0204 Which all men speak with him.
TIMON 0205 205Look who comes here. Will you be chid?
JEWELER 0206 We’ll bear, with your Lordship.
MERCHANT 0207 He’ll spare none.
0208 Good morrow to thee, gentle Apemantus.
0209 Till I be gentle, stay thou for thy good morrow—
0210 210 When thou art Timon’s dog, and these knaves honest.
0211 Why dost thou call them knaves? Thou know’st
0212 them not.
APEMANTUS 0213 Are they not Athenians?
TIMON 0214 Yes.
APEMANTUS 0215 215Then I repent not.
JEWELER 0216 You know me, Apemantus?
APEMANTUS 0217 Thou know’st I do. I called thee by thy
TIMON 0219 Thou art proud, Apemantus.
TIMON 0222 Whither art going?
APEMANTUS 0223 To knock out an honest Athenian’s brains.
TIMON 0224 That’s a deed thou ’lt die for.
APEMANTUS 0225 225Right, if doing nothing be death by th’ law.
TIMON 0226 How lik’st thou this picture, Apemantus?
APEMANTUS 0227 The best, for the innocence.
TIMON 0228 Wrought he not well that painted it?
APEMANTUS 0229 He wrought better that made the painter,
0230 230 and yet he’s but a filthy piece of work.
PAINTER 0231 You’re a dog.
APEMANTUS 0232 Thy mother’s of my generation. What’s
0233 she, if I be a dog?
TIMON 0234 Wilt dine with me, Apemantus?
APEMANTUS 0235 235No. I eat not lords.
TIMON 0236 An thou shouldst, thou ’dst anger ladies.
APEMANTUS 0237 O, they eat lords. So they come by great
TIMON 0239 That’s a lascivious apprehension.
APEMANTUS 0240 240So thou apprehend’st it. Take it for thy
TIMON 0242 How dost thou like this jewel, Apemantus?
APEMANTUS 0243 Not so well as plain-dealing, which will
0244 not ⌜cost⌝ a man a doit.
TIMON 0245 245What dost thou think ’tis worth?
APEMANTUS 0246 Not worth my thinking.—How now, poet?
POET 0247 How now, philosopher?
APEMANTUS 0248 Thou liest.
POET 0249 Art not one?
APEMANTUS 0250 250Yes.
POET 0251 Then I lie not.
APEMANTUS 0252 Art not a poet?
POET 0253 Yes.
APEMANTUS 0254 Then thou liest. Look in thy last work,
0255 255 where thou hast feigned him a worthy fellow.
APEMANTUS 0257 Yes, he is worthy of thee, and to pay thee
0258 for thy labor. He that loves to be flattered is worthy
0259 o’ th’ flatterer. Heavens, that I were a lord!
TIMON 0260 260What wouldst do then, Apemantus?
APEMANTUS 0261 E’en as Apemantus does now—hate a lord
0262 with my heart.
TIMON 0263 What? Thyself?
APEMANTUS 0264 Ay.
TIMON 0265 265Wherefore?
APEMANTUS 0266 That I had no angry wit to be a lord.—Art
0267 not thou a merchant?
MERCHANT 0268 Ay, Apemantus.
APEMANTUS 0269 Traffic confound thee, if the gods will not.
MERCHANT 0270 270If traffic do it, the gods do it.
APEMANTUS 0271 Traffic’s thy god, and thy god confound
Trumpet sounds. Enter a Messenger.
TIMON 0273 What trumpet’s that?
0274 ’Tis Alcibiades and some twenty horse,
0275 275 All of companionship.
0276 Pray, entertain them. Give them guide to us.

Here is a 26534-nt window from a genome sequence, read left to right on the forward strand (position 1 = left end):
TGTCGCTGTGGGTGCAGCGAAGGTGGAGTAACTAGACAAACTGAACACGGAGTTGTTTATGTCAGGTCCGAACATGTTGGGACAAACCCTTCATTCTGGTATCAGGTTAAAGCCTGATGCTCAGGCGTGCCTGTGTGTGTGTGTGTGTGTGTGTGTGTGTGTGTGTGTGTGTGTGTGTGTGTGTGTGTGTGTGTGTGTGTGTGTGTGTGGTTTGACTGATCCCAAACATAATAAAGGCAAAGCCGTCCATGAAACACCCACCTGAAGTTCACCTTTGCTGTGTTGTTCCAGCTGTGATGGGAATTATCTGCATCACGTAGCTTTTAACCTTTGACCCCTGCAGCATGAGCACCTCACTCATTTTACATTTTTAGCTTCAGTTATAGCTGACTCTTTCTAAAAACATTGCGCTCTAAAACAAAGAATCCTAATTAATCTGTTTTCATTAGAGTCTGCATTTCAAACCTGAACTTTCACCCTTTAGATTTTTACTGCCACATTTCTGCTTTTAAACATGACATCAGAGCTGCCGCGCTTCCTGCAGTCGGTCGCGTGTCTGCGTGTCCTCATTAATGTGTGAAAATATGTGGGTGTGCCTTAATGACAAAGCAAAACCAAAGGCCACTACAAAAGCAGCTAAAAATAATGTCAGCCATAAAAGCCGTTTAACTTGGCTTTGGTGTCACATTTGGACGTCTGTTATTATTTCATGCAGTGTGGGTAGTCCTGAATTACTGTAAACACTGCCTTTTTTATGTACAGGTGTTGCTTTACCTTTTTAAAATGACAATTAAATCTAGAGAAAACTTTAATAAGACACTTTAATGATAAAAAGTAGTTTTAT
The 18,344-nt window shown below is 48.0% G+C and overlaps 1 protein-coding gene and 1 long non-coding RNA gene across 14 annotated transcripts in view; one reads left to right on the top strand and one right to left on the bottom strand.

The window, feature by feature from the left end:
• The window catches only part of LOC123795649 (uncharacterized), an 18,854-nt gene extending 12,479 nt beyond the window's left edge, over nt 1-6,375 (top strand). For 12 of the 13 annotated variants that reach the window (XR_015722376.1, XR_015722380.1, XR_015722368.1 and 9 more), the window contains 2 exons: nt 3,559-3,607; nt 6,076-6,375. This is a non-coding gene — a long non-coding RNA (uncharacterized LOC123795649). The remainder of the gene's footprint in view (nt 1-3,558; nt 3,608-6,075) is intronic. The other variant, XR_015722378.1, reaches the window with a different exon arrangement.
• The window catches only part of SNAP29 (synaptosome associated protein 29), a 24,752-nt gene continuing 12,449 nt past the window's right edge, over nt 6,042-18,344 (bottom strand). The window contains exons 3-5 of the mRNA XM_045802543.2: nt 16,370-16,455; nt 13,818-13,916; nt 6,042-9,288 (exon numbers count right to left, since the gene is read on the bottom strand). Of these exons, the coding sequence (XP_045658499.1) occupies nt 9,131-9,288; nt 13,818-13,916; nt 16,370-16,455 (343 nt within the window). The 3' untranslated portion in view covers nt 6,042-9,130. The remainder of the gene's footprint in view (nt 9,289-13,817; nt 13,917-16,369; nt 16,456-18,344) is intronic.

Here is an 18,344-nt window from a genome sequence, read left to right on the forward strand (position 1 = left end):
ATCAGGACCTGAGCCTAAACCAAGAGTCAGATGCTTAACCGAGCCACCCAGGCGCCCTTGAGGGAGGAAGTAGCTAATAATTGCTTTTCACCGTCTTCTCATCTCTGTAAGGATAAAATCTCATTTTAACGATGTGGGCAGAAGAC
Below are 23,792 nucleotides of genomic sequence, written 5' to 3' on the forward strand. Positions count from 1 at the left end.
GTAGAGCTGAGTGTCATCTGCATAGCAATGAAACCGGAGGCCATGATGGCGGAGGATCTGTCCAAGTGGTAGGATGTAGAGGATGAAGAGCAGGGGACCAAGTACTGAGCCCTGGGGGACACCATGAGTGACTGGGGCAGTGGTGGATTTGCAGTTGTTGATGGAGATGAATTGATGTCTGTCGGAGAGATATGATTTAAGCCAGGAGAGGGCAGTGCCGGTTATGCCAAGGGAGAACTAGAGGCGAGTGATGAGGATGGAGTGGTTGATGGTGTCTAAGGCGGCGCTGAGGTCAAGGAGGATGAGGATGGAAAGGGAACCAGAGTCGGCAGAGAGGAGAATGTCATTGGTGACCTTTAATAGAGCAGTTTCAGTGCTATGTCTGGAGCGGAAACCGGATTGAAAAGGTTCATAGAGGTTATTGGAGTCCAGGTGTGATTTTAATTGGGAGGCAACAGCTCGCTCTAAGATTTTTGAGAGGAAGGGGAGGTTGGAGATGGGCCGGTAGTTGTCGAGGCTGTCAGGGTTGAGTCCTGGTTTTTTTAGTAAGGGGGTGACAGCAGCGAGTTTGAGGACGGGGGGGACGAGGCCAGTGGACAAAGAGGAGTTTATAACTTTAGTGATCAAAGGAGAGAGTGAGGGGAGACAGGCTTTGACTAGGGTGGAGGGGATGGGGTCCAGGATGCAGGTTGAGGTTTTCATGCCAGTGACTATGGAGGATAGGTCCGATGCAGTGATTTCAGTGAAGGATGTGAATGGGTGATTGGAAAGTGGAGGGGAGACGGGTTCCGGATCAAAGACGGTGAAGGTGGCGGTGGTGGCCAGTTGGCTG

⌜Some Servants exit with Messenger.⌝
0277 You must needs dine with me. Go not you hence
0278 Till I have thanked you.—When dinner’s done
0279 Show me this piece.—I am joyful of your sights.
Enter Alcibiades with the rest.
0280 280 Most welcome, sir.⌜They bow to each other.⌝
APEMANTUS, ⌜apart⌝ 0281 So, so, there!
0282 Aches contract and starve your supple joints!
0283 That there should be small love amongst these sweet
0286 Into baboon and monkey.
ALCIBIADES, ⌜to Timon⌝
0287 Sir, you have saved my longing, and I feed
0288 Most hungerly on your sight.
TIMON 0289 Right welcome, sir.
0290 290 Ere we depart, we’ll share a bounteous time
0291 In different pleasures. Pray you, let us in.
⌜All but Apemantus⌝ exit.
Enter two Lords.
FIRST LORD 0292 What time o’ day is ’t, Apemantus?
APEMANTUS 0293 Time to be honest.
FIRST LORD 0294 That time serves still.
0295 295 The most accursèd thou, that still omit’st it.
SECOND LORD 0296 Thou art going to Lord Timon’s feast?
0297 Ay, to see meat fill knaves, and wine heat fools.
SECOND LORD 0298 Fare thee well, fare thee well.
0299 Thou art a fool to bid me farewell twice.
SECOND LORD 0300 300Why, Apemantus?
0301 Shouldst have kept one to thyself, for I mean to give
0302 thee none.
FIRST LORD 0303 Hang thyself.
0304 No, I will do nothing at thy bidding.
0305 305 Make thy requests to thy friend.
0306 Away, unpeaceable dog, or I’ll spurn thee hence.
APEMANTUS 0307 I will fly, like a dog, the heels o’ th’ ass.
0308 He’s opposite to humanity. ⌜Come,⌝ shall we in
0310 310 The very heart of kindness.
0311 He pours it out. Plutus, the god of gold,
0312 Is but his steward. No meed but he repays
0313 Sevenfold above itself. No gift to him
0314 But breeds the giver a return exceeding
0315 315 All use of quittance.
FIRST LORD 0316 The noblest mind he carries
0317 That ever governed man.
0318 Long may he live in fortunes. Shall we in?
0319 I’ll keep you company.